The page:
Here’s the big reason why the Chicago Cubs should not be maneuvering to trade away their two marketable assets prior to the deadline; There’s no upside to doing so.
The two assets obviously are starting pitcher Marcus Stroman and outfielder Cory Bellinger. Stroman has the right to opt out of his contract at season’s end, and will almost certainly do so. He’s among the league leaders in ERA. Bellinger signed a one-year contract prior to this season. He’s batting above .300 with power.
Either would be coveted by a contender. But the Cubs’ only concern ought to be whether the gain in trading either or both of them would outweigh the loss in doing so.
The loss can be measured in the team’s chances of qualifying for postseason play. Their victory over Boston Saturday leaves Chicago at 43-48 and seven games behind the division leader with 73 games remaining.
Baseball-Reference gives the North Sidersa one-in-three chance of reaching postseason play, presumably by closing that seven-game gap in the Central, where no team stands out.
So the down side of dealing away your two stars is obvious: it blows up your chances of making that late-season run. What’s the upside for the Chicago Cubs?
The upside is that the return on Bellinger and/or Stroman would hopefully include prospects with at least the potential for a Major League future.
But there are significant mitigations to that upside that also need to be factored in.
The first of those mitigations is the free agency that looms for both players at season’s end. Any team acquiring them must look on them as two-month rentals. That fact alone drives down their trade value. It raises the serious question of what level of prospect they might bring.
That brings up the second mitigation. Unlike in 2021, when team president Jed Hoyer unloaded Anthony Rizzo, Craig Kimbrel, Kris Bryant, Joc Pederson and Javier Baez, the 2022 Cubs are not in need of a major rebuild.
Even if they do not re-sign Stroman and/or Bellinger this winter, the Cubs will enter 2024 as division contenders. Granted, they’re in a weak division, but their returning core — Dansby Swanson, Nico Hoerner, Ian Happ, Justin Steele, Christopher Morel, Seiya Suzuki — provides a nucleus that can be built around.
This is a team that does not need to restock its farm system; this is a team that needs to find potentially productive pieces for next spring. It is unlikely that either Stroman or Bellinger would bring players of that quick turnaround quality in return.
For proof of how hazardous it is to trade talent for prospects, one need only look back at the returns gained by that flurry of July 2021 deals.
As a group, Rizzo, Baez, Pederson, Kimbrel and Bryant have not gone on to glory in their post-Cubs careers. In the equivalent of two full seasons, they have accumulated a collective 13.3 WAR, working out to 1.33 WAR per player season. They haven’t been much better than subsistence level.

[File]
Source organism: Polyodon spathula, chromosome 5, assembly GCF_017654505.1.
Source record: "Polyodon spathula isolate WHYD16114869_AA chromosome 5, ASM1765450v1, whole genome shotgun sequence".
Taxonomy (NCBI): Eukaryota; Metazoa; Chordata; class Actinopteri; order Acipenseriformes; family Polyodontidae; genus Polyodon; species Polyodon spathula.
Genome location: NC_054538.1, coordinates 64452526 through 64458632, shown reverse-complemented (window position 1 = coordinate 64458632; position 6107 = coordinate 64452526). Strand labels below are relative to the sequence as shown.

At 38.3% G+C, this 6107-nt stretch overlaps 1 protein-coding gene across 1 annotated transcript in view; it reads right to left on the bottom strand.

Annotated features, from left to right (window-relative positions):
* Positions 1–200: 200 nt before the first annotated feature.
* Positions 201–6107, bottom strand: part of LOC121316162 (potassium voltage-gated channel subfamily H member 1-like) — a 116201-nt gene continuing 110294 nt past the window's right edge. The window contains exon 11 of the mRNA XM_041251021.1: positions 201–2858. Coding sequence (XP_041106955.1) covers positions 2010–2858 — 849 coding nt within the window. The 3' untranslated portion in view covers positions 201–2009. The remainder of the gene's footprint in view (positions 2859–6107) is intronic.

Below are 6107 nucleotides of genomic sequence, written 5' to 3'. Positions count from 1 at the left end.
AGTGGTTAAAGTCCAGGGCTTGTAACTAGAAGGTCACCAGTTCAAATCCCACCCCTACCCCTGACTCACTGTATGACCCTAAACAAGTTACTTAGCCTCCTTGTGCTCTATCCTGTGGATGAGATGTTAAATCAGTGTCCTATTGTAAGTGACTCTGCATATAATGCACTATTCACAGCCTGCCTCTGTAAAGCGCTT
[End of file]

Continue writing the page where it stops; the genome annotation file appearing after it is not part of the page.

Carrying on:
But that’s not Chicago’s concern; Chicago’s concern is what those five players brought back. Two seasons removed from the deed, the accomplishments of the eight players who were returned to Chicago in those trades is reason enough to question the upside of a deadline-driven shakeup.
Only three of the eight — Nick Madrigal, Codi Heuer and Caleb Kilian — have seen any major league time at all. None have become more than bit players. Their collective WAR measures +1.2, or about +0.2 per player season. In other words, it’s barely negligible.
One of the other five is no longer in professional baseball. Of the four prospects still in the Cubs system, two have not advanced above High-A, and a third got to Triple-A before regressing this year all the way back to Rookie League.
That means the entire potential upside of that 2021 trade deadline splurge can be reduced to one name. Center fielder Pete Crow-Armstrong, who came from the Mets for Baez and Trevor Williams, is at Double-A West Tennessee, and is ranked as the No. 1 prospect in the Cubs’ system.
It’s not out of the question that Crow-Armstrong is Bellinger’s 2024 replacement.
But that’s it. That’s the entire upside of the 2021 trade splurge; a center field prospect who might make it in 2024. That and whatever value you think Nick Madrigal has.
Unless there’s reason to believe that Stroman and Bellinger could bring more this year than Bryant, Rizzo and Baez did in 2021, there’s no upside to moving them. The Chicago Cubs are a team on the ascendency, not the decline, and there’s little prospect of landing 2024 usable talent in return.
In short, even if the odds of this Chicago team actually qualifying for postseason play are only one-in-three, the Cubs are better off playing out those long odds than folding by cutting ties with Bellinger and Stroman for prospects.